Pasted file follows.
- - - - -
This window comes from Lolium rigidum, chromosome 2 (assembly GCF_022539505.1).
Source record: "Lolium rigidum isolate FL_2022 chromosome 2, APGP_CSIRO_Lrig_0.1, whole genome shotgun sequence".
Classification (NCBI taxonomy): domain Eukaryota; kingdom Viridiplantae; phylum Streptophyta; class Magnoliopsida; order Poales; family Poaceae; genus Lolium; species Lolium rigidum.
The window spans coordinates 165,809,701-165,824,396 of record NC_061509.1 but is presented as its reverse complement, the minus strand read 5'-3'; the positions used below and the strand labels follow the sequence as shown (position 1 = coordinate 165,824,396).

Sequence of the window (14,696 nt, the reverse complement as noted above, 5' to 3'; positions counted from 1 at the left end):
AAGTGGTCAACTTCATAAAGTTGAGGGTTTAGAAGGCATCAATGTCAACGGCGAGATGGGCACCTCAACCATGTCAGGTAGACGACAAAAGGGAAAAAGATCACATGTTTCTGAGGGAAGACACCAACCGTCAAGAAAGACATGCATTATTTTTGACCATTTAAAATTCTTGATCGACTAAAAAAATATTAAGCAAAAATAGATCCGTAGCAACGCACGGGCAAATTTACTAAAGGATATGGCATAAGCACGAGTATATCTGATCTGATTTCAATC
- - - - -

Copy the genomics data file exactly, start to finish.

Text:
This window comes from Lolium rigidum, chromosome 2 (assembly GCF_022539505.1).
Source record: "Lolium rigidum isolate FL_2022 chromosome 2, APGP_CSIRO_Lrig_0.1, whole genome shotgun sequence".
Classification (NCBI taxonomy): domain Eukaryota; kingdom Viridiplantae; phylum Streptophyta; class Magnoliopsida; order Poales; family Poaceae; genus Lolium; species Lolium rigidum.
The window spans coordinates 165,809,701-165,824,396 of record NC_061509.1 but is presented as its reverse complement, the minus strand read 5'-3'; the positions used below and the strand labels follow the sequence as shown (position 1 = coordinate 165,824,396).

Sequence of the window (14,696 nt, the reverse complement as noted above, 5' to 3'; positions counted from 1 at the left end):
AAGTGGTCAACTTCATAAAGTTGAGGGTTTAGAAGGCATCAATGTCAACGGCGAGATGGGCACCTCAACCATGTCAGGTAGACGACAAAAGGGAAAAAGATCACATGTTTCTGAGGGAAGACACCAACCGTCAAGAAAGACATGCATTATTTTTGACCATTTAAAATTCTTGATCGACTAAAAAAATATTAAGCAAAAATAGATCCGTAGCAACGCACGGGCAAATTTACTAAAGGATATGGCATAAGCACGAGTATATCTGATCTGATTTCAATC